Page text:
People remark on my granddaughter Elodie’s legs. It’s been said that they go on for miles and miles. I remember when the same was said for me. This came to a serious halt after I had children.
Oh, what the optics of being skinny can do for the illusion of height. I once attended a college reunion where someone said – “Weren’t you taller in school?”
I am proud to say that I rang the bird leg gimmick for all it was worth. Once I won an election for secretary of a student body by way of a campaign speech in which I assured the voters that based on the definition of the secretarybird, (birds that have the longest legs of any bird of prey and must bend them in a crouch to feed or drink) I was the ideal candidate. I then stepped out from behind the podium for emphasis.
Can you believe the nerve or maybe the long lost ability not to take things seriously? Through the years some of my favorite people have affectionately called me “Bird,” though I’m not sure if it was about the name Roben or about my legs.
While at the beach once a boyfriend remarked that the sandpipers and I had a lot in common. Scurrying along on tall pins is about right.
In recent years, I find it enchanting that wherever I go outdoors, a robin is sure to follow. Oddly they come quite close. A friend once commented that large flocks in touching distance was not normal. “I’m sure you are a reincarnated robin,” she said. Having been in flight sounds about right.
In general our extended family appreciates birds with long legs. One cold Mississippi morning when my son-in-law Bradley took the Kellum brothers on a hunting sort of thing, Margaret declined by telling her mother that she had to see the MINGOS instead.
A small flock is always to be had at the Jackson, Mississippi Zoo. I loved to visit the flamingos there when I was Margaret’s age as did my father as a wee one.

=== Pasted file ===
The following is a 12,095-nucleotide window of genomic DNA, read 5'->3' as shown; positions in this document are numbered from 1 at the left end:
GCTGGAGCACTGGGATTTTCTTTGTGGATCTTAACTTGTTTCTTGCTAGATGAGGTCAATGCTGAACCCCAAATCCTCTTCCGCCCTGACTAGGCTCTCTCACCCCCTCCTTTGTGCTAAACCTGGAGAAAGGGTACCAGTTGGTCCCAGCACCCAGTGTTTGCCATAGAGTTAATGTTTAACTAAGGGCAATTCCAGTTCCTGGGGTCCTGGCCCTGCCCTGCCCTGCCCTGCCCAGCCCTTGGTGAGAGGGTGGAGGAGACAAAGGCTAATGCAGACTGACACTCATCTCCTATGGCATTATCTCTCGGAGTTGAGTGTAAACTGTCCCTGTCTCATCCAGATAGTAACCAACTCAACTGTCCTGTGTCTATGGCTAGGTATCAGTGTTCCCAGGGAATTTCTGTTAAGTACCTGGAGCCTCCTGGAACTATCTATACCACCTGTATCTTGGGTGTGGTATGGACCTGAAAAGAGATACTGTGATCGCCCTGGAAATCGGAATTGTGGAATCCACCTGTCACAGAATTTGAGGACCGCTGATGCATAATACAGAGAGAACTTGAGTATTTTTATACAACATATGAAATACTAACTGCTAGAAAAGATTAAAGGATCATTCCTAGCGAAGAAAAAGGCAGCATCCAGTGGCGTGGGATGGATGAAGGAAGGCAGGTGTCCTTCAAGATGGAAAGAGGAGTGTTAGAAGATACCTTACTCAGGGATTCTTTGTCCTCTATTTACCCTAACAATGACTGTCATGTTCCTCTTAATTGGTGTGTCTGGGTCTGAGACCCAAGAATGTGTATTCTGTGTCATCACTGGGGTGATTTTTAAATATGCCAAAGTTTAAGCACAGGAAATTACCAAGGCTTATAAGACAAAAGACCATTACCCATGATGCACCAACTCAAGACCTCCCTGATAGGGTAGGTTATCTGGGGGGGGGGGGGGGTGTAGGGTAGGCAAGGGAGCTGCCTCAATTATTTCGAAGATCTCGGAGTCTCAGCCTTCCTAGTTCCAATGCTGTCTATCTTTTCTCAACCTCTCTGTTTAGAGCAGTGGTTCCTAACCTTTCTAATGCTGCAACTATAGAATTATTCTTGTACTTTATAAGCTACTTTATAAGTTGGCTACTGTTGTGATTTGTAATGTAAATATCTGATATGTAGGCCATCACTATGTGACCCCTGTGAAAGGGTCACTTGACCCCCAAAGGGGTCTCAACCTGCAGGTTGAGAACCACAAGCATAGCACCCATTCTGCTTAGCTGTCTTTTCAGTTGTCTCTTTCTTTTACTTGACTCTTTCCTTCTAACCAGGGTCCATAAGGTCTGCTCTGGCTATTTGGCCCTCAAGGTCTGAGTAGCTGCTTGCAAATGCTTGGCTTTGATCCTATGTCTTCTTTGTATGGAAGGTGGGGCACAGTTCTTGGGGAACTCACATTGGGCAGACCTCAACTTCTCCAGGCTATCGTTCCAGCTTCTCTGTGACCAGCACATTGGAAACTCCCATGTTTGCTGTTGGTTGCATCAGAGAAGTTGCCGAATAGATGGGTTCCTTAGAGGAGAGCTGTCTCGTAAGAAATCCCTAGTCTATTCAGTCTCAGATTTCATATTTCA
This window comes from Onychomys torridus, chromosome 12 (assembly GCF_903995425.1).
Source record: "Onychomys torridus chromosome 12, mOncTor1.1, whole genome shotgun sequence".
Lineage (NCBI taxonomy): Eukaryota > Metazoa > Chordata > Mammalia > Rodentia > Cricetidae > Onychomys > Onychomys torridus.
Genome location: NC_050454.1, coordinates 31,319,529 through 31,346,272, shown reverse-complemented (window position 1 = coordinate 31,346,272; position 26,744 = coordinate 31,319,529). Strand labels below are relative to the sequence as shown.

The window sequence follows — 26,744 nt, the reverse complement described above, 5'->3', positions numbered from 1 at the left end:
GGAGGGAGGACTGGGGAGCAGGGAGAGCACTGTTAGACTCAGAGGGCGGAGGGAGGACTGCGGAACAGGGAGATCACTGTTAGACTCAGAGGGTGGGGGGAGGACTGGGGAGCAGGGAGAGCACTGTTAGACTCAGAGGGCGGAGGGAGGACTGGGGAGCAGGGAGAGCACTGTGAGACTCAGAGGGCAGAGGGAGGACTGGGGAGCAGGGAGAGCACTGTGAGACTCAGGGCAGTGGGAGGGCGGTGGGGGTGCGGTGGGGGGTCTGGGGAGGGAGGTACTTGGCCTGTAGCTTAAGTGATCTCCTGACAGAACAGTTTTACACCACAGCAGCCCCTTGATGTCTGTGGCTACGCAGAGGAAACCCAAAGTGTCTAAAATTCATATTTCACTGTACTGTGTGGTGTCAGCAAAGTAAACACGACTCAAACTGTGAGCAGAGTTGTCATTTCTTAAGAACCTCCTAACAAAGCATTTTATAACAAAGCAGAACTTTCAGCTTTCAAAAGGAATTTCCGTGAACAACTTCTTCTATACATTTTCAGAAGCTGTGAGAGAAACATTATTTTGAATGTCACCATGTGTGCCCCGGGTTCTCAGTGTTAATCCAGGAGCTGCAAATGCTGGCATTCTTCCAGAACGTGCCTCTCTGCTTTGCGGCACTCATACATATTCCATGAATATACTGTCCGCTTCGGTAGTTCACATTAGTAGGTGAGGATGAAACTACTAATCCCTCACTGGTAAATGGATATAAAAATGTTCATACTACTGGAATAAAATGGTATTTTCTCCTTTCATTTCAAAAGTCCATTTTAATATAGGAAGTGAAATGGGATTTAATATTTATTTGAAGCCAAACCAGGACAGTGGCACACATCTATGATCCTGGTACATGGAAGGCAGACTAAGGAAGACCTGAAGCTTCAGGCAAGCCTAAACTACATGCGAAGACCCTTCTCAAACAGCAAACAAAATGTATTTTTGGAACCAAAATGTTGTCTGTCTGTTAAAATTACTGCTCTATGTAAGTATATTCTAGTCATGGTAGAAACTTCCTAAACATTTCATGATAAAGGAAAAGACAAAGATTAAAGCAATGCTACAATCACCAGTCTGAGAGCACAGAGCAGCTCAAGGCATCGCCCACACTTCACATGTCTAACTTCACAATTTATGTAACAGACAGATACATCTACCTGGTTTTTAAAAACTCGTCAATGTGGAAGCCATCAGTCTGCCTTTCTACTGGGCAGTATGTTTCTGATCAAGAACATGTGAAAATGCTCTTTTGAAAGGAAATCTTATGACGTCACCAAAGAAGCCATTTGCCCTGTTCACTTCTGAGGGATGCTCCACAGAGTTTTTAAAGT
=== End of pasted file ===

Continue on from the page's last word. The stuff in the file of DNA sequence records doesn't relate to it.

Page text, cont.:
We facetimed and Margaret pointed out her favorite creatures. At one point she was like Bob Diamond in Defending Your Life, “trapped near the inner circle of thought.” She gazed at them as if their pinkness held the key. When we hung up, I went into book report mode.
Eventually she and I will reunite, and I will attempt to demonstrate the way mingos contort their heads to settle down backwards into sleep. Since I’m already an S shape, sounds about right.
We will practice standing on one leg as they do, pulling one leg against our bodies to stay warm. We will talk about the super social nature of God’s pink tribe. A match made in heaven, Margaret is super social and a lover of pink to boot.
Since she dearly loves her baby doll, we will discuss the way the mother mingo and the daddy mingo have only one offspring at a time and take turns sitting on the egg to keep it warm.
The baby is happily called a flaminglet, and there we will dwell until the sobering but spectacular truth is told. The tiny flaminglet is born grey until it begins the proper diet to produce pinkhood.
With the exception of a prolonged self study, I have never been a student of birds, but I have friends who are and I regret not tagging along on birdwatching patrols from time to time.
I often find my grandchildren watching the rounds of Rolling Fields robins which light among the Osage-orange trees in my yard. Just like the flamingos they gather by the thousands to improve their chances for survival.
And for our sakes, we are relieved to hear that when mingos hangout together, it’s called a flamboyance!
Not unlike the way I hear that when humans flock, it is called heaven.
Sounds about right.